There is lots of information online about the circulatory system, but it never seems to answer the question of "targeting".

When there is a change in the relative demand for blood, how does the circulatory system direct scarce resources to the right place? Is it mediated by the nervous system or some other mechanism?

  • Well, it’s a mixture of first come first serve and nervous regulation. The two main antagonists of the vegetative nervous system, Symphatikus and Parasympathikus do a so-called vasoconstriction: They simply close arteries that go to body parts which are currently deemed not needed. In case of fight or flight, the Symphatikus will dilate the arteries of the lung and heart, increasing the blood volume available to the body and shutting down the digestive system. // I think your question would strongly benefit if you could include how large your background knowledge is, and your prior research.
    – Narusan
    Dec 19, 2018 at 22:46
  • I also think the question would be improved by removing the words oxygen and nutrients. The body can regulate blood flow to various parts of the body, but that blood contains the same stuff all the blood in the rest of the body contains. There is no selective delivery of oxygen, glucose or anything else contained in blood.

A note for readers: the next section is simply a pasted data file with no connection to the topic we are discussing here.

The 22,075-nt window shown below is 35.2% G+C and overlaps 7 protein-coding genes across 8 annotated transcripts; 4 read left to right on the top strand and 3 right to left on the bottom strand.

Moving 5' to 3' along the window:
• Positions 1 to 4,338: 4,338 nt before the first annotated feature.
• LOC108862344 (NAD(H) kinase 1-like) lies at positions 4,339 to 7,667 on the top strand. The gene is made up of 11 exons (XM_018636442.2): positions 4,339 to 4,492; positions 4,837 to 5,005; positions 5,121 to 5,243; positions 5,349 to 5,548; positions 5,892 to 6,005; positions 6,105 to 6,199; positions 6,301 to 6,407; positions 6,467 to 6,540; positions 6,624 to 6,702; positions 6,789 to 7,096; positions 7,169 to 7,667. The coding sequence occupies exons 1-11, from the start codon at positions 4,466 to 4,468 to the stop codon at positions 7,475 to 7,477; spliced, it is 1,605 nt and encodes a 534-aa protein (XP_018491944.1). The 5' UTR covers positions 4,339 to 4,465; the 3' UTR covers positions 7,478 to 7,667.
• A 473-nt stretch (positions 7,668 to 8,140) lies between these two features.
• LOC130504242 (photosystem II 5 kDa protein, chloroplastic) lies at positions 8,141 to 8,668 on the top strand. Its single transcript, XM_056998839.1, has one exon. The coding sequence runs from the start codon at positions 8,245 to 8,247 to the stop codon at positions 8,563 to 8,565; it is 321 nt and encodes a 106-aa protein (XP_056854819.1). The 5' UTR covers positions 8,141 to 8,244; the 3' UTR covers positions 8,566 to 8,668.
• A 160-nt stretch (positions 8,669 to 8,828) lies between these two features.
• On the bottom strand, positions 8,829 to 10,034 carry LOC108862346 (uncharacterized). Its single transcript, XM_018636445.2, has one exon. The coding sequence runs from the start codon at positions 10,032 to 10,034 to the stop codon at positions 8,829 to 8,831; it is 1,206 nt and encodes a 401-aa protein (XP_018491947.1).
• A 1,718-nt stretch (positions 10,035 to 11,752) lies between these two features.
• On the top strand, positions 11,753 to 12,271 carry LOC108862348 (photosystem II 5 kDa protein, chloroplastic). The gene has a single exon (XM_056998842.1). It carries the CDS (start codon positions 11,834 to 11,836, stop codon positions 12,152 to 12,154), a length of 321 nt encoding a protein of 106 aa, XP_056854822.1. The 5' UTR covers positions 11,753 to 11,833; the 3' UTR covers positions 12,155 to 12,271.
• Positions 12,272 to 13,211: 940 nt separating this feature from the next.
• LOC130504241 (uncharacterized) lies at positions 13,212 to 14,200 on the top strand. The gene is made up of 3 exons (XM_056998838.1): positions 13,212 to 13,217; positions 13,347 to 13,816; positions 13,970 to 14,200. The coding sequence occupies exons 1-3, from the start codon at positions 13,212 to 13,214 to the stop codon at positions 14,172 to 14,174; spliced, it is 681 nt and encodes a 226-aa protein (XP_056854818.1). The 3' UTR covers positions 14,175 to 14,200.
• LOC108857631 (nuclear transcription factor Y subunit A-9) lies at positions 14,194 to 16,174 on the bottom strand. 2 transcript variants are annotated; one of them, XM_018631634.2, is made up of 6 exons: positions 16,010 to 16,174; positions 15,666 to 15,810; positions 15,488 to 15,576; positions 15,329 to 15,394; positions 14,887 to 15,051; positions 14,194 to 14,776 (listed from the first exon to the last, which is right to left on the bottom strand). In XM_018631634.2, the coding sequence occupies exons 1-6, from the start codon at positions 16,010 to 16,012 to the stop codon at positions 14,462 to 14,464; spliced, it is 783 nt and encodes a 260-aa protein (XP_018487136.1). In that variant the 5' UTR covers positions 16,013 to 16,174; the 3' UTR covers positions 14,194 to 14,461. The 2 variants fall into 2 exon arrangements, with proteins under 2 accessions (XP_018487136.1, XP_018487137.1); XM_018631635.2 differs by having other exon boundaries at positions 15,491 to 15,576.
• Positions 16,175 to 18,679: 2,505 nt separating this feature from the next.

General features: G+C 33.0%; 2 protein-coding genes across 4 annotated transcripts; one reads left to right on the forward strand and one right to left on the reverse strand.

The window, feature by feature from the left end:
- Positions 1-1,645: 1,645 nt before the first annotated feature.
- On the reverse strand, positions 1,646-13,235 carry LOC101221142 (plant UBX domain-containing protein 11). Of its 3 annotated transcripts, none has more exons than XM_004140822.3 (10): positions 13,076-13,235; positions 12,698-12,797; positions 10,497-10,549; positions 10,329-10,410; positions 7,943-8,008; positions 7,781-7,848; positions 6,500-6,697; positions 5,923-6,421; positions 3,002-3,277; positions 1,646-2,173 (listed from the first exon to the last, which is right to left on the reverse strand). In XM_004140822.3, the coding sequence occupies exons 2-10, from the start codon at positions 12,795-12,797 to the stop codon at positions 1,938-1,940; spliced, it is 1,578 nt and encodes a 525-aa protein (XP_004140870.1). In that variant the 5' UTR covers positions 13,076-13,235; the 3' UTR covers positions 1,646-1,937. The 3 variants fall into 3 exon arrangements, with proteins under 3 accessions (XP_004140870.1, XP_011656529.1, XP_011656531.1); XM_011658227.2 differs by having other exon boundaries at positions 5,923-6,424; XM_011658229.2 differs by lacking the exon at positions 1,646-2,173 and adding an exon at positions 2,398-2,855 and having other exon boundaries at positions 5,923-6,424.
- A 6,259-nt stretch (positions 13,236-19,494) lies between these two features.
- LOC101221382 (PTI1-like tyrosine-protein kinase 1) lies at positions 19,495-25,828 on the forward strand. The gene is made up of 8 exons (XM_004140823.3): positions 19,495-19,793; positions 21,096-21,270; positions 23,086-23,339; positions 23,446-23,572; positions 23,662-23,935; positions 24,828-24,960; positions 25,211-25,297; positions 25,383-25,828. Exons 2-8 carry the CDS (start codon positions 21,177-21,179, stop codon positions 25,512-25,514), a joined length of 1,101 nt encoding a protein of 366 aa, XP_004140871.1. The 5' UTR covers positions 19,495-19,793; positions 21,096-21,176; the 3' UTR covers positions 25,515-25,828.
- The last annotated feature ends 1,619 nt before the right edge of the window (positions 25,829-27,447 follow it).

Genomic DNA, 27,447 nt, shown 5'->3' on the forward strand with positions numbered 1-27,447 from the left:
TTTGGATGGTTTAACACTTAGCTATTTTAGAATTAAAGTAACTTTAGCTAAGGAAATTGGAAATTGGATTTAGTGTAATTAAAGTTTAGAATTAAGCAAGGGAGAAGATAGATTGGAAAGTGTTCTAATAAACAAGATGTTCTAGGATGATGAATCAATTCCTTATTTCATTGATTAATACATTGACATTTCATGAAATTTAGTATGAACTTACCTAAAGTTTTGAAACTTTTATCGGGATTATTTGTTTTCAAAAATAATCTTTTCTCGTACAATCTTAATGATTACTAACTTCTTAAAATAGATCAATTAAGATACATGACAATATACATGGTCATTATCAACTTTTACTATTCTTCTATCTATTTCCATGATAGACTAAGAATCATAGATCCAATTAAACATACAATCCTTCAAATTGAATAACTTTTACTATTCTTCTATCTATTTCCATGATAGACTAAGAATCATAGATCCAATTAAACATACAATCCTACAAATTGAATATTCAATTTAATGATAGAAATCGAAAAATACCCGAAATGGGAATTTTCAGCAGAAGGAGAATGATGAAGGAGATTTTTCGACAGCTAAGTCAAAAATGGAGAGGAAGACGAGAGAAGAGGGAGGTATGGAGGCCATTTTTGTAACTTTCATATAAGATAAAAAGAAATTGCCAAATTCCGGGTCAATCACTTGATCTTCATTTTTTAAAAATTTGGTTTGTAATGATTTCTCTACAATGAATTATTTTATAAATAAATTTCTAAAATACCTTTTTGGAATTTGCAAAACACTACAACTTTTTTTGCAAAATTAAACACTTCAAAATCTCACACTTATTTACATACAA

– Carey Gregory
    Dec 20, 2018 at 15:45

1 Answer 1


The easiest explanation is that there is no "knowledge" involved, just physiology/molecular biology. In an area of low O2 and high CO2 (therefore a demand exists for O2), the oxygen dissociation curve will favor O2 release into the blood, which will then oxygenate the tissue.

Similarly, concentration of CO2 affects localizes extravascular pH. If there is a high amount of CO2 - which occurs with muscle use, among other things - the change in pH caused dilation of arterioles, allowing more blood to flow to those tissues that need it, releasing oxygen via the O2 dissociation behavior.

This is a simplified but essentially correct of the control of oxygen release to tissues that need it.

But the greatest subsequent vasodilation [in skeletal muscle] is due to local chemical factors. These are changes that occur during exercise in the extracellular fluid surrounding skeletal muscle cells. Such changes occur naturally as the cells consume more energy; in other words, the effect occurs automatically as a muscle exercises and only in the specific muscles working. The brain does not need to get involved in trying to adjust blood flow to the correct muscles. It happens automatically through this local mechanism.

More information can be obtained by reading the article linked to below.

Control of Arterioles

  • This is a simplified but essentially correct [model/explanation] of the control of oxygen release to tissues that need it. I think there‘s still something missing. The typos I would have been able to correct as well, but I‘m not sure what you wanted to fill the gap with. No worries ^^
    – Narusan
    Dec 21, 2018 at 15:07

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